Hope this is helpful.

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If you want to use strstr that's okay. Make sure you NULL-terminate the buffer each time before you process. Let's say your match string's length is X. If strstr fails to match anything, keep X-1 characters in the buffer (by moving them to the start and modifying tail as I suggested), and read more bytes into the buffer starting at array index X-1. The number of bytes to read are N-X - that way you should have one character left to terminate the buffer. –  paddy Apr 2 '13 at 2:23
So let's see if I understood. Every time that I read and process some char I would move all data between what I read and what the tail is pointing to to the begging of the array and then I should set head as 0 and tail as tail minus head. Ok. But, if when I'm moving the data or else when I'm setting the tail pointer, the isr write something else in the buffer? I can't control the write... –  Leandro Lima Apr 2 '13 at 2:34
Oh I see. I didn't realise you were operating directly on the UART buffer. I would copy the data out of the buffer as fast as possible. Ideally you would have a thread or interrupt handling routine to do this for you. Sounds like that's not an option. Your processing should be much faster than the UART, so as long as you are polling it fast or servicing an interrupt you should be okay. Presumably you can check whether the block has been overwritten. If not, you could set an unused bit on the first character. –  paddy Apr 2 '13 at 5:00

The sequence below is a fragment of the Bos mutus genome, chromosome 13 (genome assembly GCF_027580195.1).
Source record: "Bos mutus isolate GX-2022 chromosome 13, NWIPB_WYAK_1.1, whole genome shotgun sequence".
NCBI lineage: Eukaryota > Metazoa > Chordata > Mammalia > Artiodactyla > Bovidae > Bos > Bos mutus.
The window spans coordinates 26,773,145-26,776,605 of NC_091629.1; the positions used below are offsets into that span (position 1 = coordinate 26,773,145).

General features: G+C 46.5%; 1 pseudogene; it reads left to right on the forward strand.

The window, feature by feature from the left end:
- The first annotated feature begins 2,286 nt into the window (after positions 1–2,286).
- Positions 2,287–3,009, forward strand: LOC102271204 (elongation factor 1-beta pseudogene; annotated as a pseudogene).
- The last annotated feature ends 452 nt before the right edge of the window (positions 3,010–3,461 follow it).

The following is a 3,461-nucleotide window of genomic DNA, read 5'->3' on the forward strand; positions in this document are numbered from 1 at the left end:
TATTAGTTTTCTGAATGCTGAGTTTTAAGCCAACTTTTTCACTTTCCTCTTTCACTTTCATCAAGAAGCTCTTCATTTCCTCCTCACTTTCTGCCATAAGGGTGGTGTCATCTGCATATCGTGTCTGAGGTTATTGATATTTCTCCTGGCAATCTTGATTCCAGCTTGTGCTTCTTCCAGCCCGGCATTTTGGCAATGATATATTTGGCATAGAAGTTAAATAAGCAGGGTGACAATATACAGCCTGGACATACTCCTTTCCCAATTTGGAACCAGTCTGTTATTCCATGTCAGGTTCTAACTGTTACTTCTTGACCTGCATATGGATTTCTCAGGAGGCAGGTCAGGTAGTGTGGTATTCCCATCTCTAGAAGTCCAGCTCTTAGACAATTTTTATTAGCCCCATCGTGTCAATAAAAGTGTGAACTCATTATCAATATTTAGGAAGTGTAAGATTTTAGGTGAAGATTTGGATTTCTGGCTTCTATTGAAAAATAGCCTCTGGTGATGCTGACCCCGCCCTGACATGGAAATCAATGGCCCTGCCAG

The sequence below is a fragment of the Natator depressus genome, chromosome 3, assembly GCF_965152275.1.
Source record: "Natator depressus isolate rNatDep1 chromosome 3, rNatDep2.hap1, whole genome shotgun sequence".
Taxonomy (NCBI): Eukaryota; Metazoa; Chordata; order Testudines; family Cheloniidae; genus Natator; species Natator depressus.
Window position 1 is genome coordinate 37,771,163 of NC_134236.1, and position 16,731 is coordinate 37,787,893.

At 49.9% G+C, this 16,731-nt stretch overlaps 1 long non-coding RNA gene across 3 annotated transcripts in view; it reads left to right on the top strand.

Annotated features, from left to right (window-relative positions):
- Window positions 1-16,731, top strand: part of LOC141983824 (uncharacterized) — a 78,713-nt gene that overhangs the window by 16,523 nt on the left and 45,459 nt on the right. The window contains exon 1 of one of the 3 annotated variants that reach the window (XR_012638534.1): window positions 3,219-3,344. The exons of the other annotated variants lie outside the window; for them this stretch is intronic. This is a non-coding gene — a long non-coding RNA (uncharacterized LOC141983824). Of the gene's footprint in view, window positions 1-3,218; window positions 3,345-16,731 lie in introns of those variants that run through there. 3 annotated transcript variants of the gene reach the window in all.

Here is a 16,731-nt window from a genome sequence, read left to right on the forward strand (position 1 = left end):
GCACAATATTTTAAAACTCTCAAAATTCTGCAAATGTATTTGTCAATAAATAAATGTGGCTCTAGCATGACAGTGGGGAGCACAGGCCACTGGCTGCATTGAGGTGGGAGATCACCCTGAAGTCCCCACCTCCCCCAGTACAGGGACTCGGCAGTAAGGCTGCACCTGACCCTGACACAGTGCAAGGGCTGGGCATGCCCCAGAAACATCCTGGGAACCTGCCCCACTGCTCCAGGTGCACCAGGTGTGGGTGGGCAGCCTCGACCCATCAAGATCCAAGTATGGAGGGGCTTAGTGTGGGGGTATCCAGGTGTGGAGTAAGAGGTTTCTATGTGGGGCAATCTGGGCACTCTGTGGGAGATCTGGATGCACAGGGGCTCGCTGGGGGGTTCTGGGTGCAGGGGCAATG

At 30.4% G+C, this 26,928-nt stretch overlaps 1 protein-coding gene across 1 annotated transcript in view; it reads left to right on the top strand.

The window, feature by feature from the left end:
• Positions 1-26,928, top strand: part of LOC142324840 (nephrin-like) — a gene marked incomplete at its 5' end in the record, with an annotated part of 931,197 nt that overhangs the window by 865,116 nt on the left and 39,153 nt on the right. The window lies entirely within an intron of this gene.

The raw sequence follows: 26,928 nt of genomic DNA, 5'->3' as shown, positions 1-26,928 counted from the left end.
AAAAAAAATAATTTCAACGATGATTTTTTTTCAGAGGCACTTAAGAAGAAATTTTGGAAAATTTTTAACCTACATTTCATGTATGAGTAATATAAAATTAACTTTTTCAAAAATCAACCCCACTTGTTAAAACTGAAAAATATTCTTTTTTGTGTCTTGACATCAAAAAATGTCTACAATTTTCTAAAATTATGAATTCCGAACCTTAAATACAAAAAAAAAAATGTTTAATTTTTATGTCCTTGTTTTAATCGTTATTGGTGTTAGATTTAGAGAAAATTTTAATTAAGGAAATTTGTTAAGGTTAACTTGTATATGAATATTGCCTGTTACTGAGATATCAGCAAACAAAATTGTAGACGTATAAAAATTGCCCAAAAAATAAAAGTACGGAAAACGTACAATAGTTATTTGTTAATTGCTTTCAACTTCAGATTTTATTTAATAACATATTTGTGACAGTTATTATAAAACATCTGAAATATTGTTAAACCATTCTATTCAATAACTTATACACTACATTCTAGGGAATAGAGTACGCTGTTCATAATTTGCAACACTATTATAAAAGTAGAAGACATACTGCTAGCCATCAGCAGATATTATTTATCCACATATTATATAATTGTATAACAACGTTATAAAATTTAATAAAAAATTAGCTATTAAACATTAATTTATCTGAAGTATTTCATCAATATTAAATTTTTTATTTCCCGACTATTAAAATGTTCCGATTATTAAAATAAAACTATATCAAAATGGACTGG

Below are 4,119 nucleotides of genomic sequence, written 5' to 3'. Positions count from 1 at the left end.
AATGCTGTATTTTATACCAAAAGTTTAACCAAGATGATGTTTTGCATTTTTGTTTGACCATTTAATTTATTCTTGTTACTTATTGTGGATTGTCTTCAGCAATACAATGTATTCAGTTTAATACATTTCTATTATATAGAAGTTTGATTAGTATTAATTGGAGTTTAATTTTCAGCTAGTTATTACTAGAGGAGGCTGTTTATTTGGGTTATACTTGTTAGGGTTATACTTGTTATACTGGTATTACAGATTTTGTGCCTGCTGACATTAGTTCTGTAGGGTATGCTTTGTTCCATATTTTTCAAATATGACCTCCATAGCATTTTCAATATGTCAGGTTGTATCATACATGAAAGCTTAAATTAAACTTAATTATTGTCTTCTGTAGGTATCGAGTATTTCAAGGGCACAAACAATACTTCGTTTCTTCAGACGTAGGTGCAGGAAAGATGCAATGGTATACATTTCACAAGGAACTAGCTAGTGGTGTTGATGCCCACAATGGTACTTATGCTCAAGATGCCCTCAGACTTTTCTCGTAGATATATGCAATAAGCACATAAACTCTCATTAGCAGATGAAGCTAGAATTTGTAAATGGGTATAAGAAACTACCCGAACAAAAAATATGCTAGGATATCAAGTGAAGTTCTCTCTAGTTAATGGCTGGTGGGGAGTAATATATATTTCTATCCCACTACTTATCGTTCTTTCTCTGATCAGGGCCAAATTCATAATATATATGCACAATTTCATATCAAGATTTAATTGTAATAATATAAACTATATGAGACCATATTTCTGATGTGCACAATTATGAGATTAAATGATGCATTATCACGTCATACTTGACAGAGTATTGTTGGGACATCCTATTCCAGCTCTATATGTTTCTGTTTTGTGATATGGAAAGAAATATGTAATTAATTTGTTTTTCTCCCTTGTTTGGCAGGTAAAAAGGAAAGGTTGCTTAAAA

You said "if you want use strstr that's okay". Any problem with this function that a should know? @paddy –  Leandro Lima Apr 2 '13 at 13:00
It's fine to use strstr provided you can ensure your string is terminated. You can't use it if you implement a ring buffer, but it would be okay for the simplified buffering solution I described. The amount of moving will be small if your search string is small. I don't really get why you are doing string searching to process NMEA data. From memory, it gives you whole lines and you need to perform a checksum on the line before pulling out fields. –  paddy Apr 2 '13 at 18:49

Could you receive all the data then processing the string? I think the code likes this:

char *p_uart = read_from_uart();

void search_string(char *p_uart)
    static char last_remain_char[20];
    char new_data[1000] = {0};
    char *p = NULL;
    int n = 0;

    n = snprintf(new_data, sizeof(new_data), "%s%s", last_remain_char, p_uart);
    p = strstr(new_data, "abc");

    strcpy(last_remain_char, new_data + (n - (strlen("abc") - 1)));
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There's no way to say "all the data"...In my case it's a GPS sending me blocks of data every 1s. –  Leandro Lima Apr 2 '13 at 1:46
@Leandro: Could you send the data to another thread, then let this thread to search the string? –  Nan Xiao Apr 2 '13 at 1:55
Nops, its a embedded code, I can't have more threads... –  Leandro Lima Apr 2 '13 at 2:00